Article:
LBJ – The Book and the Concert Piece

Richard S. Ginell - From Out of the The WestBy Richard S. Ginell: From Out of the West
Lyndon Johnson, the inscrutably complex 36th President. Photo by Arnold Newman, White House Press Office

Thanks to the usual early-summer lull in the concert season, I have just finished reading the long-awaited fourth volume of Robert A. Caro’s massively eloquent biography of Lyndon Johnson, The Passage Of Power – and with one more volume to go, one can only hope that he and we live long enough to see the end of it.  There is no finer writer of political biographies working today; Caro’s mastery of rhetoric, his use of repetition for purposes of flow as well as reminding us of past material, makes his writing seem symphonic, even Wagnerian in its texture.  Like Wagner in his “Ring,” Caro is fascinated by the use of power – and with Johnson’s sudden ascension to the presidency, Caro tells us how Johnson subdued his most off-putting qualities and harnessed his still-unparalleled knowledge of how things work in the Congress with a wave of sympathy for the memory of Jack Kennedy to get some difficult things done. Johnson’s example makes one marvel that the current less-legislatively-gifted occupant of the White House was able to push through anything at all, let alone the biggest piece of social legislation since LBJ’s time –  the Affordable Care Act.

So in a bit of fortuitous serendipity (they couldn’t have timed it purposely with the release of Caro’s book and the Supreme Court decision on health care, could they?), the Dallas Symphony’s DSO Live label has issued the first recording of Steven Stucky’s 2008 Johnson centenary piece, August 4, 1964. To make it an even greater coincidence, Stucky’s piece picks up the Johnson story just a bit after Caro’s book breaks off – juxtaposing two incidents occuring on the same day that encapsulate the yin-yang of Johnson’s place in history. The first summons the visionary, compassionate Johnson upon the discovery of the bodies of three young murdered civil rights workers outside Philadelphia, Mississippi.  The other is the trigger that launched LBJ’s disastrous escalation of American involvement in Vietnam, the non-existent Gulf of Tonkin incident.  Gene Scheer’s libretto tries, with some success, to balance these coexisting sides of Johnson, and he includes some deep-rooted brush strokes that help to explain why Johnson acted as he did – particularly the aria combining his genuine passion to help poor people with his chronic insecurity about his hard-scrabble upbringing in the Texas Hill Country and resentment of Harvard men, particularly the Kennedys. (Interestingly, Stucky himself is a product of both worlds; he was raised in Texas and now teaches at an Ivy League school – Cornell).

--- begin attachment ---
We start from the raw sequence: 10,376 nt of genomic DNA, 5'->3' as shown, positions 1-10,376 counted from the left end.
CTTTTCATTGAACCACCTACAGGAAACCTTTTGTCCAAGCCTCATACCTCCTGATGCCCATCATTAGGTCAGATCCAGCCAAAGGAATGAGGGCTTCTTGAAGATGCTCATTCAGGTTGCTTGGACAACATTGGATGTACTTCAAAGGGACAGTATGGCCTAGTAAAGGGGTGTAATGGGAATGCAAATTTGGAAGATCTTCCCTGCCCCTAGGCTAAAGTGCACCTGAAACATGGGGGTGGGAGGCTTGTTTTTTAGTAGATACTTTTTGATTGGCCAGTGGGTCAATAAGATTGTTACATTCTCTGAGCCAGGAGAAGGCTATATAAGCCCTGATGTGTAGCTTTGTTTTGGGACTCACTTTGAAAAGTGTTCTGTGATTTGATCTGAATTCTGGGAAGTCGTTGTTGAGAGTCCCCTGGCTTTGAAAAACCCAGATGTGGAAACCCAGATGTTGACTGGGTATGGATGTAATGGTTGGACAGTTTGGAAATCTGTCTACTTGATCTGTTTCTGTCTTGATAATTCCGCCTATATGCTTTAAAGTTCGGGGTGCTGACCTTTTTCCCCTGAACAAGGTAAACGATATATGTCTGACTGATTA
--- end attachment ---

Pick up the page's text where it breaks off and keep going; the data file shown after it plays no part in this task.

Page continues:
More dramatic than a cantata, more static than an opera, often as solemn as an oratorio or requiem but entirely secular in content, the piece hovers somewhere between the genres. There are passages that allude to Britten and Adams, as well as a not-quite-camouflaged snippet of “We Shall Overcome” when LBJ reaches that point in his famous 1965 speech.  But one shouldn’t make too much of these “tributes,” for Stucky’s idiom is his own, and he achieves some powerful musical moments with it.  One thing I do find, though, is that this music doesn’t bring the real LBJ to life nearly as fully as the libretto does (Scheer often uses clippings from his actual speeches and his surreptitious White House tapes). How one does this without resorting to pastiche, I don’t know, and maybe it’s futile to try to capture the essence of such a folksy, cunning, compassionate, funny, verbally abusive, inscrutably complex Texan with European-based classical music anyhow.

In any case, it’s a serious piece that seriously grapples with issues that helped set the agenda pro and con for the political and culture wars that we’re still fighting today – and Stucky doesn’t allow himself a moment of lightening the load with mockery or fantasy in the manner of, say, Nixon In China.  LBJ’s lines are sung by baritone Rod Gilfry in a magnolia-laced accent perhaps closer to A Streetcar Named Desire than rural Texas, while defense secretary Robert McNamara is given over to an exciteable tenor voice (Vale Rideout). Jaap van Zweden conducts and his Dallas orchestra and chorus perform with evident authority, having given the piece some time to sink in since the 2008 premiere. Johnson supporters should neither be comforted nor repelled by this ambivalent musical monument to LBJ’s mixed legacy.